Blue Apron meal delivery service cuts share price as IPO looms

Blue Apron Holdings, which plans to launch its initial public stock sale this week, cut its offering price by about a third on Wednesday amid investor concerns about the impact of Amazon's planned acquisition of grocery chain Whole Foods. 

The meal kit maker reduced the pricing range for its initial public offering to $10 to $11 per share from $15 to $17. This suggests a $1 billion drop in Blue Apron's valuation, now estimated to be just over $2 billion.

Amazon (AMZN), which is buying Whole Foods Market (WFM) for $13.7 billion, is getting into the food delivery business with its Amazon Fresh line -- and Whole Food's 400 stores would provide it with a good base that threatens to swamp Blue Apron and others like it. 

Blue Apron, whose name stems from the smock that apprentice chefs wear in France, loads gourmet foods into packages and ships them to customers. It touts the freshness of its ingredients and avoidance of environmentally conscious no-nos like eggs from caged chickens and antibiotic-infused foods.

Customers can assemble their own meals like roast turkey, seared chicken and pasta salad or fresh basil fettuccine. The service is meant to appeal to young consumers who don't want to spend a lot of money in restaurants. Blue Apron meals cost around $10.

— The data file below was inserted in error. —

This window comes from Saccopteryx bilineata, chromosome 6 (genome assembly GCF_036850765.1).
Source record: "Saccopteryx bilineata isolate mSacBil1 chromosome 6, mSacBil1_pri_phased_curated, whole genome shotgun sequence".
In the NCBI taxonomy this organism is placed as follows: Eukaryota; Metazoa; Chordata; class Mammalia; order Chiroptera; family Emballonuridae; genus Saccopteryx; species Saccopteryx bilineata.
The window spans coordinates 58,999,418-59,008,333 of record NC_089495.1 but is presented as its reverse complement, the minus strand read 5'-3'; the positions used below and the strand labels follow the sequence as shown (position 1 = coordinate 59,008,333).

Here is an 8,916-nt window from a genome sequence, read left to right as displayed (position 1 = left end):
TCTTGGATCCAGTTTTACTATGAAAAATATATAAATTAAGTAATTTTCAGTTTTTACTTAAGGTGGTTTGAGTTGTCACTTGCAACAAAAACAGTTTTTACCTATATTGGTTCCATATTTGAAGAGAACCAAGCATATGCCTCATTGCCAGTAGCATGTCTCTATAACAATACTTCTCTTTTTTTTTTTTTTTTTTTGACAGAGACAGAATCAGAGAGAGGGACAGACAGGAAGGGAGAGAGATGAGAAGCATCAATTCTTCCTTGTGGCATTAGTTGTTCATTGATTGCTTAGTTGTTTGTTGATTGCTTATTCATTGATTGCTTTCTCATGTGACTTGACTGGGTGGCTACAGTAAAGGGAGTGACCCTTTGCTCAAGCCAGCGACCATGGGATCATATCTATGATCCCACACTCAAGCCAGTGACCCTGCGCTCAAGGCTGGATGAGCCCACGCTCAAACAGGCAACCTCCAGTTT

Trouble is, there's some Wall Street skepticism about Blue Apron's business model. Similar ventures such as Sprig and SpoonRocket have gone out of business this year.  

Delivering meal ingredients is an expensive undertaking for Blue Apron, which has had trouble retaining existing customers. Daniel McCarthy, an Emory University marketing professor, told the Wall Street Journal that he estimates 60 percent of Blue Apron's customers stop using it after six months. Replacing them is increasingly costly.

Marketing costs as a share of revenue have surged to 25 percent from a little over 15 percent two years ago. While revenue is climbing -- this year's first quarter showed $245 million, triple the sales from 2015's first period -- losses are mounting, too. The first quarter had the company's deepest amount of red ink yet, $52 million.

  • Larry Light

    Larry Light is a veteran financial editor and reporter who has worked for the Wall Street Journal, Forbes, Business Week, Money, AdviceIQ and Newsday.